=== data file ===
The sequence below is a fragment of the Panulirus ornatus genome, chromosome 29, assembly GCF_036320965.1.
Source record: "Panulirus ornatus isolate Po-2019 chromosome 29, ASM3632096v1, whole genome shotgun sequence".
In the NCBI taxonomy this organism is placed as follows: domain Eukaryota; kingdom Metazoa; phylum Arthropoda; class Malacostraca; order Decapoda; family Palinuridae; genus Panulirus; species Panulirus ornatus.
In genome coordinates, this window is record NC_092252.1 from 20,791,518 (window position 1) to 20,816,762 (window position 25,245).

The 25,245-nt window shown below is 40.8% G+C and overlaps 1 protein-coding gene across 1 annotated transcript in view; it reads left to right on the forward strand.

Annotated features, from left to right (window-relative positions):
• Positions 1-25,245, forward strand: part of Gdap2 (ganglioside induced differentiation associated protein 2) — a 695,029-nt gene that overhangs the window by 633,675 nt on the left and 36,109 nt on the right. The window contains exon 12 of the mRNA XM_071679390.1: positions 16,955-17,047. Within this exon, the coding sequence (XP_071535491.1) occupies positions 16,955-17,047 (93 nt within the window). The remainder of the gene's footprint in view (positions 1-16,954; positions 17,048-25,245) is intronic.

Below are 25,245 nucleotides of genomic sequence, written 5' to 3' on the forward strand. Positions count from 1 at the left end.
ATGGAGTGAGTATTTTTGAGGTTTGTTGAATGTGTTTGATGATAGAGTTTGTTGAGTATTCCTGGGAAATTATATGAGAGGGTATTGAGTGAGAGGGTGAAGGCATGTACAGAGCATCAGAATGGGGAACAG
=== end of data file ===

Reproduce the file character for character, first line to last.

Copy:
The sequence below is a fragment of the Panulirus ornatus genome, chromosome 29, assembly GCF_036320965.1.
Source record: "Panulirus ornatus isolate Po-2019 chromosome 29, ASM3632096v1, whole genome shotgun sequence".
In the NCBI taxonomy this organism is placed as follows: domain Eukaryota; kingdom Metazoa; phylum Arthropoda; class Malacostraca; order Decapoda; family Palinuridae; genus Panulirus; species Panulirus ornatus.
In genome coordinates, this window is record NC_092252.1 from 20,791,518 (window position 1) to 20,816,762 (window position 25,245).

The 25,245-nt window shown below is 40.8% G+C and overlaps 1 protein-coding gene across 1 annotated transcript in view; it reads left to right on the forward strand.

Annotated features, from left to right (window-relative positions):
• Positions 1-25,245, forward strand: part of Gdap2 (ganglioside induced differentiation associated protein 2) — a 695,029-nt gene that overhangs the window by 633,675 nt on the left and 36,109 nt on the right. The window contains exon 12 of the mRNA XM_071679390.1: positions 16,955-17,047. Within this exon, the coding sequence (XP_071535491.1) occupies positions 16,955-17,047 (93 nt within the window). The remainder of the gene's footprint in view (positions 1-16,954; positions 17,048-25,245) is intronic.

Below are 25,245 nucleotides of genomic sequence, written 5' to 3' on the forward strand. Positions count from 1 at the left end.
ATGGAGTGAGTATTTTTGAGGTTTGTTGAATGTGTTTGATGATAGAGTTTGTTGAGTATTCCTGGGAAATTATATGAGAGGGTATTGAGTGAGAGGGTGAAGGCATGTACAGAGCATCAGAATGGGGAACAG